Religion plays a role in the renewed conflict in Israel, but it may not be what you think

Religion plays a role in the renewed conflict in Israel, but it may not be what you think

Originally published May 12, 2021

(RNS) — Violence between Gaza and Israel intensified this week to levels not seen for years, with Hamas shooting hundreds of rockets toward the Tel Aviv metropolitan area and Israel retaliating with heavy strikes on Hamas targets in the Gaza Strip.

The buildup to the current conflagration — some are already calling it a new “intifada” or “uprising” —  began several weeks ago in a Jerusalem neighborhood near the Old City, close to the Al-Aqsa Mosque, one of Islam’s holiest sites for more than 1,200 years.

While Muslims pray at Al-Aqsa year-round, the mosque attracts even more worshippers during Ramadan. Wednesday (May 12) marked the end of Ramadan and the start of Eid al-Fitr, a joyous time for millions of Muslims concluding a monthlong fast.

There’s no doubt that the most extreme Jewish nationalists would like Israel to recapture the Al-Aqsa Mosque because they say it sits on top of the ruins of the ancient Jewish Temple, the only remainder of which is the Western Wall.

But except for the setting of the conflict, faith is only tangentially related to the violence. Here’s a quick explainer on the conflict of the past few days, and what, if any, role religion plays.

Why did Israeli police raid the Al-Aqsa Mosque to begin with?

The Israeli government said the police responded after the Palestinians started throwing stones at them. Palestinians say the fighting really began when police entered the mosque compound on May 10 and started firing rubber-tipped bullets and stun grenades. More than 330 Palestinians were wounded. Israel said 21 of its officers were, too.

But the underlying tensions may have more to do with a set of clashes in the larger east Jerusalem area, which was captured by Israel in the 1967 Six-Day War and is home to about 350,000 Palestinians.

For weeks prior to the mosque violence, Palestinians had been protesting the threatened eviction of Palestinian families from the Sheikh Jarrah neighborhood of east Jerusalem. At night they would clash with police and far-right Jewish settlers.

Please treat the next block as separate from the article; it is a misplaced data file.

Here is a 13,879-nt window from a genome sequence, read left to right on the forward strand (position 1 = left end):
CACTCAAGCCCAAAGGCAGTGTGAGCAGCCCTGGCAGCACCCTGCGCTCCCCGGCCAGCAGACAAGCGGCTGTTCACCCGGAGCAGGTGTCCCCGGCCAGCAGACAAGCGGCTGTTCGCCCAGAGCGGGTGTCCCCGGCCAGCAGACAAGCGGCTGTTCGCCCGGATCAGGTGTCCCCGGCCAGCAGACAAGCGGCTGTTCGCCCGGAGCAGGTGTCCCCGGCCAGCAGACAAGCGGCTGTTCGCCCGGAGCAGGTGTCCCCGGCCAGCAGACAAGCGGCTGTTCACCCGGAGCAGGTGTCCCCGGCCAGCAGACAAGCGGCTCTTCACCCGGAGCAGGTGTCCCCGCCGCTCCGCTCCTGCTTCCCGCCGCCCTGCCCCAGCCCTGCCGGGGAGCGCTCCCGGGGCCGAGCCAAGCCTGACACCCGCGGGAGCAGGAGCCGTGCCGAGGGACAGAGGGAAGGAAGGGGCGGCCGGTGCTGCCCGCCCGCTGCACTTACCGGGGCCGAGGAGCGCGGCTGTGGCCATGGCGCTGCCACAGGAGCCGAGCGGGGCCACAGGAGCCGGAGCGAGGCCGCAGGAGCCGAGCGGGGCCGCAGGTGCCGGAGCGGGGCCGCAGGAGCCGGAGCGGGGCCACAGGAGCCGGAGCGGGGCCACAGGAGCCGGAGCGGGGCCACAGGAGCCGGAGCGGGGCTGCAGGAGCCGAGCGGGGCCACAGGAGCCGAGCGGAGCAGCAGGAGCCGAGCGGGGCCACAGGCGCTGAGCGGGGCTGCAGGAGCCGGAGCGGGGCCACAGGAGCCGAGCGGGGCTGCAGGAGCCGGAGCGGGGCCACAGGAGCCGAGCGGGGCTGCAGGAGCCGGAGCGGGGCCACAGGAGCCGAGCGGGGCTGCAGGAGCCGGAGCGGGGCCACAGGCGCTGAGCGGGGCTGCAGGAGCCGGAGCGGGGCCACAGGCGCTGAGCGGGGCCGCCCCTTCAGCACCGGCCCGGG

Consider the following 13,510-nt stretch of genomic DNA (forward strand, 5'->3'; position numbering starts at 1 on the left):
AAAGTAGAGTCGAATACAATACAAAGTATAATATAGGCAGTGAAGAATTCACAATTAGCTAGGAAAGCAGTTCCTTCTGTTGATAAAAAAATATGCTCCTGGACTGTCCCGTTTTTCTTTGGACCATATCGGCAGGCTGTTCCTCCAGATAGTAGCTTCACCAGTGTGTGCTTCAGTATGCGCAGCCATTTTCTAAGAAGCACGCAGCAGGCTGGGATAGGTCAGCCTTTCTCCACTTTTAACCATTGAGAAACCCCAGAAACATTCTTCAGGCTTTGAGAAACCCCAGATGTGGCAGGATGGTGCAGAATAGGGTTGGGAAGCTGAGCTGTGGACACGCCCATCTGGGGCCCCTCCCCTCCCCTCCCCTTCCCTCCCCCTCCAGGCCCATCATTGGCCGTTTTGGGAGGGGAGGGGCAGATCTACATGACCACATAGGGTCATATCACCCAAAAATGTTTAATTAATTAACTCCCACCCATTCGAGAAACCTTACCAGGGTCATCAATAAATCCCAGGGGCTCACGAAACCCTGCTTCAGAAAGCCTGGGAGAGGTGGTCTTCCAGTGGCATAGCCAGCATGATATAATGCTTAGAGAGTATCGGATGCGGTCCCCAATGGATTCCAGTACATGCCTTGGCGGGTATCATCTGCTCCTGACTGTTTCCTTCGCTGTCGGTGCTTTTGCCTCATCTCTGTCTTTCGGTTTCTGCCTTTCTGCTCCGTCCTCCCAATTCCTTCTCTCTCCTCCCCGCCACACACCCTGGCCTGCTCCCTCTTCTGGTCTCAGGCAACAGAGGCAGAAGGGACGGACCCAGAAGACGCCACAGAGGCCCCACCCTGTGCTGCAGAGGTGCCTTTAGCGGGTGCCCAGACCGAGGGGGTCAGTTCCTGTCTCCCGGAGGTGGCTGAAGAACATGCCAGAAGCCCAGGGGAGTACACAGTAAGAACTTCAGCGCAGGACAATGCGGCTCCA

Those clashes are in turn part of a long legal battle over who owns the property. Some Palestinians  were relocated to Sheikh Jarrah by the Jordanian government in the 1950s after fleeing their homes during Israel’s War of Independence in 1948.

On May 10, the Israeli Supreme Court was set to decide whether to uphold the eviction of six families from the Sheikh Jarrah neighborhood in favor of Jewish settlers. The court has since postponed the ruling.

So this is a land dispute?

On a large scale, yes. In Sheikh Jarrah, in particular, the dispute originates in the 19th century, when Jews living abroad began returning to what is now Israel and buying properties from Palestinians who lived there. The Jordanians took over the land between 1948 and 1967. Israelis are now claiming it’s theirs again.

The dispute in Sheikh Jarrah takes on political overtones because the neighborhood is part of east Jerusalem, which Palestinians want name as the capital of a future Palestinian state encompassing the West Bank and Gaza. Many Israelis, regardless of their views about a Palestinian state, believe Jerusalem must remain “a Jewish capital for the Jewish people,” and under Israeli control.

What’s Hamas got to do with it?

The clashes between Israel and Palestinians in Jerusalem have united Palestinians far and wide, as have the larger disputes over their displacement and disenfranchisement by Israel. Hamas, the Islamist militant group that controls the Gaza Strip, located about 60 miles south of Jerusalem, sees itself as a defender of Palestinians.

Hamas is at root an Islamic organization born from members of the Muslim Brotherhood, and so it also cares deeply about the Al-Asqa Mosque, which Muslims call the Noble Sanctuary.

On May 12, Israel assassinated several Hamas commanders in retaliation for the barrage of rockets on Tel Aviv, Ashkelon and Israel’s main international airport in the city of Lod.

What role does Judaism or Islam play in this?

At heart, the Israeli-Palestinian conflict is a dispute over land. But religion is often the proxy for those disputes, pitting two different ethnicities and religions. Little wonder those tensions tend to flare around religious holidays, both Jewish and Muslim.

But Hamas’ main goal is not war with Judaism, but rather with Israel, which is occupying land it believes is inherently Palestinian.

As Hamas has become more emboldened over the years, so too, have Jewish nationalists. On Monday, May 10, which was Jerusalem Day, a national holiday celebrating the unification of Jerusalem, Jewish nationalists marched through the Old City of Jerusalem, including the Muslim Quarter, in a display that provoked and angered many Palestinians.

As often happens, the exclusive claims to parts of the holy city often turn deadly.

 

 

Podcast Shorts: How Do People of Faith Address Violence?

Podcast Shorts: How Do People of Faith Address Violence?

The constant drumbeat of negative news stories about violence, from the rioters who stormed the Capitol to the latest neighborhood or school shooting, is all so unnerving. Some people find that they’ve become numb to most of it, except the most shocking of stories. As people of faith, many of us find ways to peacefully address issues of violence that plague our communities. Dr. Melvin E. Banks, the founder of UMI (Urban Ministries, Inc.), has biblically based, two-minute podcast shorts that cover injustice, gang violence, drug dealers, and Dr. Martin Luther King Jr. We’ve pulled them from Dr. Banks’ daily radio program called Daily Direction, which covers a variety of topics.